In terms of the SolarWinds incident, the deterrence game is not yet over. The breach is still ongoing, and the ultimate end game is still unknown. Information gleaned from the breach could be used for other detrimental foreign policy objectives outside of cyberspace, or the threat actor could exploit its access to US government networks to engage in follow-on disruptive or destructive actions (in other words, conduct a cyberattack).
But what about the Department of Defense’s new defend forward strategy, which was meant to fill in the gap where traditional deterrence mechanisms might not work? Some view this latest incident as a defend-forward failure because the Defense Department seemingly did not manage to stop this hack before it occurred. Introduced in the 2018 Defense Department Cyber Strategy, this strategy aims to “disrupt or halt malicious cyber activity at its source.” This represented a change in how the Defense Department conceptualized operating in cyberspace, going beyond maneuvering in networks it owns, to operating in those that others may control. There has been some controversy about this posture. In part, this may be because defend forward has been described in many different ways, making it hard to understand what the concept actually means and the conditions under which it is meant to apply.
Here’s our take on defend forward, which we see as two types of activities: The first is information gathering and sharing with allies, partner agencies, and critical infrastructure by maneuvering in networks where adversaries operate. These activities create more robust defense mechanisms, but largely leave the adversary alone. The second includes countering adversary offensive cyber capabilities and infrastructure within the adversaries’ own networks. In other words, launching cyberattacks against adversary hacking groups—like threat actors associated with the Russian government. It isn’t clear how much of this second category the Defense Department has been doing, but the SolarWinds incident suggests the US could be doing more.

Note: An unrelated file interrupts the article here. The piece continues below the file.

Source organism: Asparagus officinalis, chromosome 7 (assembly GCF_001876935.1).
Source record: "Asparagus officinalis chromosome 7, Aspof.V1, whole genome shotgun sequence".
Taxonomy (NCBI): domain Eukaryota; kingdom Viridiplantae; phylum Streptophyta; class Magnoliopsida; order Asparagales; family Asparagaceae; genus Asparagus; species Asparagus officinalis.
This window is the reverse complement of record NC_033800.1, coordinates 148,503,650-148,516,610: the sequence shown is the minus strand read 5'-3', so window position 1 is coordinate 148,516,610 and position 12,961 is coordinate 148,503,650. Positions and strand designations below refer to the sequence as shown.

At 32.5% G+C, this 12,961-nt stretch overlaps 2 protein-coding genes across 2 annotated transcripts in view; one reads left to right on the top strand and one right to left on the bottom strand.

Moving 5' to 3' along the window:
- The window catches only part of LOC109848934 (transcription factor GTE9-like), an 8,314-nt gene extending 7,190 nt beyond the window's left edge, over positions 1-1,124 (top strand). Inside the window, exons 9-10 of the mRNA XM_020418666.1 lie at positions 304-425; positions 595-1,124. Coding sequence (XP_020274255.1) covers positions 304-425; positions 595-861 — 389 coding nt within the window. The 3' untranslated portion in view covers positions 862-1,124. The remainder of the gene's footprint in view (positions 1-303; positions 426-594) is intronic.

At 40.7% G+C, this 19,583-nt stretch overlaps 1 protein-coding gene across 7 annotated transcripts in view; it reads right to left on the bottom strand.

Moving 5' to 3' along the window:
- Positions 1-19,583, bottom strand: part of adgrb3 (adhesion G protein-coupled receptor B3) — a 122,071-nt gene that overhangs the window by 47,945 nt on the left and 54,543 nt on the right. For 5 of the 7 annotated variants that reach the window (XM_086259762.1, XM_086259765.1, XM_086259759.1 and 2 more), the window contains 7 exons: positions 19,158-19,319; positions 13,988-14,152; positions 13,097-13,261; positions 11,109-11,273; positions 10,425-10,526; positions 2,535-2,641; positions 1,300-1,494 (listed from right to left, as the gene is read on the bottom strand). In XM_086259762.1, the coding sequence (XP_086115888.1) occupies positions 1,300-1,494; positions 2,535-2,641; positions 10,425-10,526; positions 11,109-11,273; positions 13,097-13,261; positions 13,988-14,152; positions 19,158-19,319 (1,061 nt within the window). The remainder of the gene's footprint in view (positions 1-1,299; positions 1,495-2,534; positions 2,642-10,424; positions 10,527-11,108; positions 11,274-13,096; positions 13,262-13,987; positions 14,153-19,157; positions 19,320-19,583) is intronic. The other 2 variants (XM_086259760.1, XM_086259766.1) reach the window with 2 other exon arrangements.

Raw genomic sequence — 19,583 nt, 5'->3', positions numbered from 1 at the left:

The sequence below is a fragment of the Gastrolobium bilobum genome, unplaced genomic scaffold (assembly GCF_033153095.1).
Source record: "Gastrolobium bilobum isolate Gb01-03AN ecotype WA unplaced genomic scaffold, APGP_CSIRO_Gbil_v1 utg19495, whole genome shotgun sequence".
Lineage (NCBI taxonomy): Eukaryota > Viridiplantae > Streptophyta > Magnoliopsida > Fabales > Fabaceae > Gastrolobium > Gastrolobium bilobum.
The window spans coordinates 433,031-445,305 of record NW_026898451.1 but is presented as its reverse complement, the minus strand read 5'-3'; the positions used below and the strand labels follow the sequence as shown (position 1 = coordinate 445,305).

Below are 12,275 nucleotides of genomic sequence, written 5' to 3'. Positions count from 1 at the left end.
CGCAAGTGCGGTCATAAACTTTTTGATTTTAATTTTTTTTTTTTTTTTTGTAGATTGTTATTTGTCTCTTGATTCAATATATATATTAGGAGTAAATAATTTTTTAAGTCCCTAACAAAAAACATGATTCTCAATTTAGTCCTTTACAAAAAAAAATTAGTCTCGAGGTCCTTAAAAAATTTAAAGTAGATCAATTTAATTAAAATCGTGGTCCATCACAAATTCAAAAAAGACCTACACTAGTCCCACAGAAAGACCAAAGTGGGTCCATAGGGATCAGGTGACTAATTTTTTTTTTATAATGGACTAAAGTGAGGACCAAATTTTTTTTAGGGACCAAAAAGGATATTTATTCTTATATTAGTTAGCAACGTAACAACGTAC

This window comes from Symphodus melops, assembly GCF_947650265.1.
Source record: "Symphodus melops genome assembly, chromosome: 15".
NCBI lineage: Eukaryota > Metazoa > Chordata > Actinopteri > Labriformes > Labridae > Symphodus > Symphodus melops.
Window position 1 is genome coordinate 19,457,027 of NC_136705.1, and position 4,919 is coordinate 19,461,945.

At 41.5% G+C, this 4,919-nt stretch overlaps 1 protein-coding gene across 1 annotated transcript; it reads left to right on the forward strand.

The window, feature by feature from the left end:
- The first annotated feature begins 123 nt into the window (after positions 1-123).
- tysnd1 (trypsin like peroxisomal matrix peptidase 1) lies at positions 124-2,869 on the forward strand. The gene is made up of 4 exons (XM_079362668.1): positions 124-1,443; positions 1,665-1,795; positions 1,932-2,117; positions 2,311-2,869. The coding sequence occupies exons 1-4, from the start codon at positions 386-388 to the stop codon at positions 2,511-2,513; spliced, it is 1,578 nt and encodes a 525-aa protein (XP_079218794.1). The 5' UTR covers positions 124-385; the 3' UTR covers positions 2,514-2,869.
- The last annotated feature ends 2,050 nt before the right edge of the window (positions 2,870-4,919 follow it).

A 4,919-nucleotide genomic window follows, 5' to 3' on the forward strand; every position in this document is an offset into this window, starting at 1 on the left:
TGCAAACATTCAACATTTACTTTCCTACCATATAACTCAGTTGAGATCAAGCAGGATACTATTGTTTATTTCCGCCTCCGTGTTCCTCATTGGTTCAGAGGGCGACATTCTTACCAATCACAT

How should the US cyber strategy adapt after SolarWinds? Deterrence may be an ineffective strategy for preventing espionage, but other options remain. To decrease the scope and severity of these intelligence breaches, the US must improve its defenses, conduct counterintelligence operations, and also conduct counter-cyber operations to degrade the capabilities and infrastructure that enable adversaries to conduct espionage. That’s where defend forward could be used more effectively.
This doesn’t mean deterrence is completely dead. Instead, the US should continue to build and rely on strategic deterrence to convince states not to weaponize the cyber intelligence they collect. That effort could start with better signaling that the US is serious about these responding to significant cyberattacks, including a frank conversation with Russian President Vladimir Putin, reminding him that while he may have scored an intelligence coup in SolarWinds, Russia is still overmatched in economic and military power by the US.
The SolarWinds incident reveals an important truth about our cyber strategy: The US should focus less on convincing adversaries not to conduct intelligence, and focus more on making these efforts less successful. This means investing more in defense and information sharing, but it also means making it more difficult for threat actors, like those affiliated with Russia or China, to conduct both cyber espionage and cyberattacks by “defending forward” to degrade these countries’ offensive cyber capabilities.